Anigrand 1/144 Northrop HL-10
$64.00 (for a set of five aircraft)
There is a fantastic photo that says everything cool about being
a test pilot in the 60s - it shows Bill Dana in a silver pressure suit,
standing on a dry lake bed next to a futuristic looking wingless craft,
with a very 60s silver and white-swoosh paint job, as a monster B-52
roars overhead at low altitude, streaming black exhaust into the blue
desert sky. You can see the picture from the link under references; the
futuristic looking wingless craft is the Northrop HL-10 "lifting body".
The lifting bodies were a little-known aerospace program that
made a major contribution to the design of the Space Shuttle. Even
during the heyday of Gemini and Apollo, the US realised that the
one-shot approach to space travel, where every single item had to be
built from scratch for every mission, was ultimately unsustainable. If
space was to become routinely accessible, and maybe even commercialised,
a re-usable system was needed. One of the many consequences of this idea
was that the spaceship needed to be able to come down to earth and land
in some controlled way, rather than splashing down under parachutes and
being recovered by an aircraft carrier.
that could happen, NASA needed information about the designs that might
achieve this. One solid line of thought was the "lifting body" - a plane
without wings that could still generate lift, preferably from a shape
that could also function as a heat shield.
The program had actually started with the M2-F1, a wooden glider that
was towed behind a hotted up Pontiac, and later behind an aeroplane, to
verify that such a thing could even fly. It could, and so Northrop won a
contract to build the HL-10 and the M2-F2. These aircraft were carried
to altitude by a larger plane like a B-52, then they were dropped. The
rocket kicked in, carrying the plane to a greater height, and then it
glided back down, often supersonically, before slowing down to land.
The HL-10 had its first gliding flight on 22 December 1966 and fired its
rocket for the first time on its 12th flight, 23 October 1968. In all,
the HL-10 flew 37 times. Its fastest speed was Mach 1.86, which was the
record for any lifting body, and its best height, also the best for any
lifting body, was just a fraction over 90,000 feet.
The HL-10 survives and is displayed at
Dryden Flight Research Center, Edwards AFB.
previewed this cool little combo set from Anigrand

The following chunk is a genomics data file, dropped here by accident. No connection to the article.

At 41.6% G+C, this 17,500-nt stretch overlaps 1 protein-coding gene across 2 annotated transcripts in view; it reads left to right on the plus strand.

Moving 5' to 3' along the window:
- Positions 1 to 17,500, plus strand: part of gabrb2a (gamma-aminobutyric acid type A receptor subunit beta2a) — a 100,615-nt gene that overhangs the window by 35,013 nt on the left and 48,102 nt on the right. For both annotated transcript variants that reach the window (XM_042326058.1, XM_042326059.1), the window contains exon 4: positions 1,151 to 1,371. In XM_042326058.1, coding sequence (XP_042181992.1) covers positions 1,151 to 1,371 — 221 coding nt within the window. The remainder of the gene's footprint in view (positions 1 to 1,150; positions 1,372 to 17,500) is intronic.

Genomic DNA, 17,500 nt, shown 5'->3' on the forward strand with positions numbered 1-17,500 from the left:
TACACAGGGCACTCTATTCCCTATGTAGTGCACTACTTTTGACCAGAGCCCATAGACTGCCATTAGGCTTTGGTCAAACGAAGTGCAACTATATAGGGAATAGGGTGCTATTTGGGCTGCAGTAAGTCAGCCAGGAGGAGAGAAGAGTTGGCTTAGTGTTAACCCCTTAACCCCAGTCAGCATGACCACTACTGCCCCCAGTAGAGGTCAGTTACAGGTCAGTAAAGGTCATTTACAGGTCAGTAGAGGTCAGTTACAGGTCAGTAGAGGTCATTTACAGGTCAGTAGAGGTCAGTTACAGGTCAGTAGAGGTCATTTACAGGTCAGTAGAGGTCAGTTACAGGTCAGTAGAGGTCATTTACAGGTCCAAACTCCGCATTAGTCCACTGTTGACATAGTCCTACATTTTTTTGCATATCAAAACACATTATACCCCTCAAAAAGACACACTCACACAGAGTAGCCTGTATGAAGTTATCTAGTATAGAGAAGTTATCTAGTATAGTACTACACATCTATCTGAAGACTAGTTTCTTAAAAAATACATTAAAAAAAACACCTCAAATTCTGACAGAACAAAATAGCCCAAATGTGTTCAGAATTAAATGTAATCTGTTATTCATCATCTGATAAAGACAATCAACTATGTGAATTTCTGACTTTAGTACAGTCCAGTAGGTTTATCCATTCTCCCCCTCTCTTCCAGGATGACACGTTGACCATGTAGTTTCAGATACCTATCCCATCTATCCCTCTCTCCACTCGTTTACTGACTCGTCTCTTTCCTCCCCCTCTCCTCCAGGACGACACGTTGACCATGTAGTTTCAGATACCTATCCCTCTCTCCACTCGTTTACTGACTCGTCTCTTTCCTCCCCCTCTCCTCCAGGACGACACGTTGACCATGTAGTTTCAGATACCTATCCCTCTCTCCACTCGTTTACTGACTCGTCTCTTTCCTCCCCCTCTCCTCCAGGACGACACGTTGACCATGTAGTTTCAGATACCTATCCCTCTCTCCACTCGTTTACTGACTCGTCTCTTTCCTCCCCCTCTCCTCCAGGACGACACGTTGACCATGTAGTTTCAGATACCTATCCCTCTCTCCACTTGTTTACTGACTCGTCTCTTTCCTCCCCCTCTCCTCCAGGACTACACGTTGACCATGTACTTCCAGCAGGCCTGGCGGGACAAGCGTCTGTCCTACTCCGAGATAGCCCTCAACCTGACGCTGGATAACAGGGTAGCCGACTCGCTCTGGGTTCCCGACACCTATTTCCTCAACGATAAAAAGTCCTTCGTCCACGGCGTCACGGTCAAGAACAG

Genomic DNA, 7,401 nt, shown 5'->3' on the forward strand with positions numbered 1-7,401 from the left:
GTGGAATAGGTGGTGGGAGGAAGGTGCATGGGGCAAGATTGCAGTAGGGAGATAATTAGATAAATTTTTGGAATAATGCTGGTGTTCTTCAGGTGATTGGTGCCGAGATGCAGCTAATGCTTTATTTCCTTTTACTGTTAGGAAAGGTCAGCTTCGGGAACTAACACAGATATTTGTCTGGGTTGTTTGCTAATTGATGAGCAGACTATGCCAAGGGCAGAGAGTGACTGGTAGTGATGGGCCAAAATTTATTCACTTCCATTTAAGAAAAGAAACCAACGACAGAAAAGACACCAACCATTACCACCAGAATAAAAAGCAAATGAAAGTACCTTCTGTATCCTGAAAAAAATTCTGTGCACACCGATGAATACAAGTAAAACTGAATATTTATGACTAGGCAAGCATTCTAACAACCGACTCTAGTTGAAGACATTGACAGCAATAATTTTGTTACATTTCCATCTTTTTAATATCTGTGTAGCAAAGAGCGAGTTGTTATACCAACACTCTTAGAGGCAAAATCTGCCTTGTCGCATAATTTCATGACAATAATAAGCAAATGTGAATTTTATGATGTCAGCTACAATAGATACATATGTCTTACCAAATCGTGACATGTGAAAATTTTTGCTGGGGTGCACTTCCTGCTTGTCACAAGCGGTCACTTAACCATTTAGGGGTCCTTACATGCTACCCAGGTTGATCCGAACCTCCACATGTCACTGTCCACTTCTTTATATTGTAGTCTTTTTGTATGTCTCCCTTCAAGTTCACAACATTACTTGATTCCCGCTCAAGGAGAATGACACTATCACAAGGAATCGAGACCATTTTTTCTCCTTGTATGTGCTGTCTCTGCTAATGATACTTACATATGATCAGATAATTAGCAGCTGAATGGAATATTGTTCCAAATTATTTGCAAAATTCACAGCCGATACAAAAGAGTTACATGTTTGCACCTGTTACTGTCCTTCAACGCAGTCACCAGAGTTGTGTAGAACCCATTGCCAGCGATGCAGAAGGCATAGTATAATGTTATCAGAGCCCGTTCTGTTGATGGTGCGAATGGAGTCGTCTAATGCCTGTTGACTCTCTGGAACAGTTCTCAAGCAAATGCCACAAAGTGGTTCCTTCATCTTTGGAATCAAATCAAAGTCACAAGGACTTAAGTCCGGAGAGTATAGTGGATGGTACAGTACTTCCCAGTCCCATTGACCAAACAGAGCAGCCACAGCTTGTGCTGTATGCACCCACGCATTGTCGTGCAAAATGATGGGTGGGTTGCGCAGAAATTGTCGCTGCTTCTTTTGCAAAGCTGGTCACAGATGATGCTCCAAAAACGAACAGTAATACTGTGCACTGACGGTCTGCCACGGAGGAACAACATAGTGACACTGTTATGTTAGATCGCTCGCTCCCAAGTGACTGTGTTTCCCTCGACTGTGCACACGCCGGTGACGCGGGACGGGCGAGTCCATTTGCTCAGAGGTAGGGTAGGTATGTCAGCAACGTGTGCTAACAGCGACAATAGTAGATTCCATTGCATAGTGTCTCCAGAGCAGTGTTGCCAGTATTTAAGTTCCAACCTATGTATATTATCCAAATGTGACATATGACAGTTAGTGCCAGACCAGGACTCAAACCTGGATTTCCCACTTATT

right here on MM.
The first thing to remember is that there are four other
lifting bodies in the combo
set, which reduces the sticker shock a little bit. I have
already built the HL-20 which you can see
right here on MM
The HL-10 has a single piece body, three tailfins,
canopy parts and undercarriage, plus a long air data probe.
There is a cockpit cavity with a simplistic rendition of an
realise until I started the kit that there are not enough yellow
NASA stripes to go around. The thinner ones fit the HL-10 and
M2-F2/3, but you need thicker ones for both the X-24A and B
(unless you do the -A in the scheme with white rudders, as
pictured on the box instead of the totally bare metal scheme set
out in the instructions). I ordered another sheet from Anigrand
when I bought another kit from them later on.
There isn't much to building this
lifting body. Wearing a safety mask, I sanded down the seams on
the resin body, and tidied up the
winglets or tailfins (not exactly sure what these technically
should be called...). Then, using superglue, I assembled the
body. About 90 seconds later, primary construction was complete!
Later, more sanding, although the fit really is pretty good, and
then I was ready to paint my HL-10.
After painting, I installed the undercarriage, added the
two canopy sections (be careful to align it better than I did)
and then made some new undercarriage doors from plastic card.
The kit's ones are way too thick. Last of all I used some
stretched sprue for the long air data probe. The kit comes with
one but it is a bit thick and was also bent.
show the aircraft to be bare metal, fairly shiny. In some
pictures it also has the white tailfins and side stripes, as I
have done here. Although this thing is very small, and sits
happily on the palm of my hand, I still chose to spray paint it
with a blast top and bottom of Tamiya gloss aluminium. After
that, I used some masking tape and I brushpainted the white area
using Tamiya gloss white X-2. Inside, I used a medium grey for
the cockpit and black for a scratchbuilt instrument panel (which
might have been grey on the real thing, actually). The head of
the ejection seat is red. Undercarriage is just Tamiya aluminium.
Anigrand's decals work ok. There are not many markings
on the plane anyway, although the data labels aft of the yellow
rescue arrow aren't included. Nor is the serial number N804NA
which goes just above the main wheel door, and, while I'm at it,
there ought to be a NORTHROP sign just aft of the NASA meatball
near the canopy, and a BEWARE OF BLAST on the rump, a bit above
and behind where the N804NA should be. But never mind, you get
most of the decals and the model really is very small.
A cool lifting body and a fantastic compilation set from
Anigrand. Easy to build, great for your first go at resin, or if
you like real space or just something out of the ordinary on
your shelf-top flightline. Recommended.
Good pics of the HL-10 here.
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